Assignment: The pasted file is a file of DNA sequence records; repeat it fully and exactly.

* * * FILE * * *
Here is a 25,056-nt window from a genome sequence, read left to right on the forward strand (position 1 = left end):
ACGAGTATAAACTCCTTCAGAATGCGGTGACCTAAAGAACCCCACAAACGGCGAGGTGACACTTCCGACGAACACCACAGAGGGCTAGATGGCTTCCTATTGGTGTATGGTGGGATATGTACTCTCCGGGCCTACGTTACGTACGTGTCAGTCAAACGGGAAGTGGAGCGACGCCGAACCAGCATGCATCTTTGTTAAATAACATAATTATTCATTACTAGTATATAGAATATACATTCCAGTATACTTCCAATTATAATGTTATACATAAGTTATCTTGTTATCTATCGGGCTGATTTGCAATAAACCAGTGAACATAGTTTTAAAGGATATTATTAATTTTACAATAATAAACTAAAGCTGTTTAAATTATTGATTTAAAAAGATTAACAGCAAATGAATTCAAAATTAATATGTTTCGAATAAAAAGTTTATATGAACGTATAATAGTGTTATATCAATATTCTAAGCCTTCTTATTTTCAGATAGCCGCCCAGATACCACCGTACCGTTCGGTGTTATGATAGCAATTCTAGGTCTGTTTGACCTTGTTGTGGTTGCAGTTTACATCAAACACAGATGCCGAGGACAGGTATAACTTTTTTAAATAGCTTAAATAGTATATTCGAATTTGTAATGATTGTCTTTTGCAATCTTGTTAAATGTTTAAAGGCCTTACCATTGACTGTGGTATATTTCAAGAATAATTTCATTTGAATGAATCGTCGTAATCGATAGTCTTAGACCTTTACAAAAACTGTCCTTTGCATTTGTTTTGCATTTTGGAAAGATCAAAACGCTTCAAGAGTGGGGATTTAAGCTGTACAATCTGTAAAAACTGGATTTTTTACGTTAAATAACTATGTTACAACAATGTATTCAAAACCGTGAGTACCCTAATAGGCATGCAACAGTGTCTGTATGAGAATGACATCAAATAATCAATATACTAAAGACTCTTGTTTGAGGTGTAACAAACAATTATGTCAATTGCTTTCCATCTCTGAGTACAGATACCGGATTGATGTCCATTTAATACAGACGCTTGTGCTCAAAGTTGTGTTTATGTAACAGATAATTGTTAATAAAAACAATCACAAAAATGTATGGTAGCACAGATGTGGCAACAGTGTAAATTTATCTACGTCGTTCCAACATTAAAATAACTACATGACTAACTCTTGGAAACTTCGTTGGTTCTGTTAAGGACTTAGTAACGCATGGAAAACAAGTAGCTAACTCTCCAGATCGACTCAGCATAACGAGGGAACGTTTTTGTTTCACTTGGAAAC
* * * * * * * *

Here is a 25,056-nt window from a genome sequence, read left to right on the forward strand (position 1 = left end):
ACGAGTATAAACTCCTTCAGAATGCGGTGACCTAAAGAACCCCACAAACGGCGAGGTGACACTTCCGACGAACACCACAGAGGGCTAGATGGCTTCCTATTGGTGTATGGTGGGATATGTACTCTCCGGGCCTACGTTACGTACGTGTCAGTCAAACGGGAAGTGGAGCGACGCCGAACCAGCATGCATCTTTGTTAAATAACATAATTATTCATTACTAGTATATAGAATATACATTCCAGTATACTTCCAATTATAATGTTATACATAAGTTATCTTGTTATCTATCGGGCTGATTTGCAATAAACCAGTGAACATAGTTTTAAAGGATATTATTAATTTTACAATAATAAACTAAAGCTGTTTAAATTATTGATTTAAAAAGATTAACAGCAAATGAATTCAAAATTAATATGTTTCGAATAAAAAGTTTATATGAACGTATAATAGTGTTATATCAATATTCTAAGCCTTCTTATTTTCAGATAGCCGCCCAGATACCACCGTACCGTTCGGTGTTATGATAGCAATTCTAGGTCTGTTTGACCTTGTTGTGGTTGCAGTTTACATCAAACACAGATGCCGAGGACAGGTATAACTTTTTTAAATAGCTTAAATAGTATATTCGAATTTGTAATGATTGTCTTTTGCAATCTTGTTAAATGTTTAAAGGCCTTACCATTGACTGTGGTATATTTCAAGAATAATTTCATTTGAATGAATCGTCGTAATCGATAGTCTTAGACCTTTACAAAAACTGTCCTTTGCATTTGTTTTGCATTTTGGAAAGATCAAAACGCTTCAAGAGTGGGGATTTAAGCTGTACAATCTGTAAAAACTGGATTTTTTACGTTAAATAACTATGTTACAACAATGTATTCAAAACCGTGAGTACCCTAATAGGCATGCAACAGTGTCTGTATGAGAATGACATCAAATAATCAATATACTAAAGACTCTTGTTTGAGGTGTAACAAACAATTATGTCAATTGCTTTCCATCTCTGAGTACAGATACCGGATTGATGTCCATTTAATACAGACGCTTGTGCTCAAAGTTGTGTTTATGTAACAGATAATTGTTAATAAAAACAATCACAAAAATGTATGGTAGCACAGATGTGGCAACAGTGTAAATTTATCTACGTCGTTCCAACATTAAAATAACTACATGACTAACTCTTGGAAACTTCGTTGGTTCTGTTAAGGACTTAGTAACGCATGGAAAACAAGTAGCTAACTCTCCAGATCGACTCAGCATAACGAGGGAACGTTTTTGTTTCACTTGGAAAC